Tuition Caps

It might seem off at first that students support a bill to raise tuition caps here in Missouri. As student advocates, college affordability, student debt, and educational accessibility are some of our top priorities and concerns. In normal times, no one would have any difficulty imagining students advocating against allowing tuition increases.

These, however, are not normal times.

In a year where unemployment approaches record lows and the Missouri economy is healthy enough that almost anyone who wants a job can get one, Governor Greitens has proposed a 10% cut to higher education appropriations This comes on top of cuts and withholdings from the previous fiscal year (FY18) that summed to nearly 10%. Now, the question becomes when- not if- Missouri faces another economic downturn, what will proposed cuts to higher education appropriations look like then? What level of academic excellence can we expect our public institutions to provide to Missourians then?

Without significant changes to budget prioritization and state revenue flows, our public colleges and universities, and the students they serve, can expect a continual decline in support from the state. This monetary squeeze has been absorbed in the past by expenditure reductions across campuses, many of which were perhaps necessary, but many more of which were painful—laying off quality advisors, instructors, and student advocates to the detriment of student success. That excess is now gone and the universities are operating at bare bones.

With state funds declining, the only other major source of funds for universities is tuition. Unfortunately, Missouri universities’ only pressure release valve is impeded by existing tuition caps that place our state institutions in financially unworkable positions. A less stringent tuition cap would allow our universities to address funding shortfalls from the state and continue to provide the world-class education that makes us proud of our institutions.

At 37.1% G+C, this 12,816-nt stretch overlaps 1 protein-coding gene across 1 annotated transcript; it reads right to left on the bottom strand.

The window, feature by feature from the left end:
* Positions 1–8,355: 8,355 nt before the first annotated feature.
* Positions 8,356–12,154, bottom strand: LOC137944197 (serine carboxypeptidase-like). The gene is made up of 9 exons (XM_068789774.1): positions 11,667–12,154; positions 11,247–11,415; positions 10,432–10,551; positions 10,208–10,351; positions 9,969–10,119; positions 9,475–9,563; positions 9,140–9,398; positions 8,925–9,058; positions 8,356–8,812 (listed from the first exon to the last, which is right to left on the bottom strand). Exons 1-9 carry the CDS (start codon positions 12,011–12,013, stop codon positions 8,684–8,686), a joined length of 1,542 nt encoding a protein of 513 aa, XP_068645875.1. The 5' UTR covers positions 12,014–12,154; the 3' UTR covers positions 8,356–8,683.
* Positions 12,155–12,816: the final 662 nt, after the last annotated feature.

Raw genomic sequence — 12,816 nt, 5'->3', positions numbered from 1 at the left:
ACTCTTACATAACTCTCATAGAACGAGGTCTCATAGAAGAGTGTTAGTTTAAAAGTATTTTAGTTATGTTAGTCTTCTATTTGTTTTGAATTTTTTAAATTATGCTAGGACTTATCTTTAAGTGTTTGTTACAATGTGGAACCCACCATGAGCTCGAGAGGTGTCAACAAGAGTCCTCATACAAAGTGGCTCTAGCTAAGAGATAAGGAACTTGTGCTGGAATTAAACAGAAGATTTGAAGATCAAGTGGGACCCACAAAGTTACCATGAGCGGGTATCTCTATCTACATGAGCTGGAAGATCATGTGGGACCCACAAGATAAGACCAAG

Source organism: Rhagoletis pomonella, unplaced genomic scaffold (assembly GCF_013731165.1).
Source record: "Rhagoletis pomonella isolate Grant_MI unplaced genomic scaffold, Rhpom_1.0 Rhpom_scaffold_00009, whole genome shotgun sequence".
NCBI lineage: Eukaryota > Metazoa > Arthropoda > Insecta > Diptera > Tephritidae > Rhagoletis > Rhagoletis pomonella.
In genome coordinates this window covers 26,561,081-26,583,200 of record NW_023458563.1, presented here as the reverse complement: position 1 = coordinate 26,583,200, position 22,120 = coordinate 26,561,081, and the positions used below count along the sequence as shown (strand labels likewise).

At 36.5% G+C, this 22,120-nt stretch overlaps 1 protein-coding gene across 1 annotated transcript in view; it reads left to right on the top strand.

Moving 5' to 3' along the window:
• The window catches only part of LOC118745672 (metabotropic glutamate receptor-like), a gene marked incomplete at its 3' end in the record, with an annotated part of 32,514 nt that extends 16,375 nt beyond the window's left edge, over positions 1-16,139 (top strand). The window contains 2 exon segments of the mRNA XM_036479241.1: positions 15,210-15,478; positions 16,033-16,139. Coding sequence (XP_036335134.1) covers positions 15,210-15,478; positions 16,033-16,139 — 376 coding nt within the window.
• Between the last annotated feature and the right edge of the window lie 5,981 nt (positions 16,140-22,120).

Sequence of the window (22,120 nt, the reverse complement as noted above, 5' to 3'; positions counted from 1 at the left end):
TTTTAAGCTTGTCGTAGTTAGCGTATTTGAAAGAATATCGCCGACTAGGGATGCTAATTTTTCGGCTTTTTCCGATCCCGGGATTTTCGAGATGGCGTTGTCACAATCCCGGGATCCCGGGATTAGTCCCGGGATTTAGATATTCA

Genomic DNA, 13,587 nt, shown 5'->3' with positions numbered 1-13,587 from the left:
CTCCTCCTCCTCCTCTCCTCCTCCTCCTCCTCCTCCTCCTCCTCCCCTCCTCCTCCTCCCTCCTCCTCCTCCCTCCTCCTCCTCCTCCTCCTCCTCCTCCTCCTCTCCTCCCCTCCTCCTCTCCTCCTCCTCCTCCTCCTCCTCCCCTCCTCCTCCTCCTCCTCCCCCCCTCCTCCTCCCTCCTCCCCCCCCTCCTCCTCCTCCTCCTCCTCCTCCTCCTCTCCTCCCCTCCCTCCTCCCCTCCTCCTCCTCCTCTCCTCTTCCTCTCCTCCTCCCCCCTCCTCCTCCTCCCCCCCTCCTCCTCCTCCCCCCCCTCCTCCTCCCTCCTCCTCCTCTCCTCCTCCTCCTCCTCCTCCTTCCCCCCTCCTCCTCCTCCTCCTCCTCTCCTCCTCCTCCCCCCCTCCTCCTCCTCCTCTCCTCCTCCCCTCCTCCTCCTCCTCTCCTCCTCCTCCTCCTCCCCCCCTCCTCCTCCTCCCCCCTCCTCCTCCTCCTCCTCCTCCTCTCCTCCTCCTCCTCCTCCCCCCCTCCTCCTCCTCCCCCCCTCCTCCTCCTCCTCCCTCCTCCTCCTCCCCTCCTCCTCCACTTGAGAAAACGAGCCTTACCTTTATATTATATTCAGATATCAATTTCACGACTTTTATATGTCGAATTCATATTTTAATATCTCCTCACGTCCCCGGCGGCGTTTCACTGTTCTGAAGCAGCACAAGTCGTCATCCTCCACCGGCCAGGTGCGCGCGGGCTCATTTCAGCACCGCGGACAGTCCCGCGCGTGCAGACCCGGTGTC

As part of our continued efforts to make college more affordable, we have had the bill successfully amendment to include under the definition of tuition course and supplementary fees. While tuition in the state has increased, on average, 1.6% a year (just below the rate of inflation), supplementary course fees in the state have increased 138% between 2009 and 2015. These impose a hidden burden on students, particularly those who are the first in their family to attend college. We believe this amendment will make this bill more transparent and close the door to these unlimited increases.

This adjustment to the tuition cap will give our public universities some breathing room to address declining state investment while maintaining the level of excellence taxpayers and students have come to expect. However, without a major change in the value the State of Missouri places in its institutions of higher education, a simple adjustment to tuition caps will not save our universities, our workforce, our economy, or our state, from precipitous decline.

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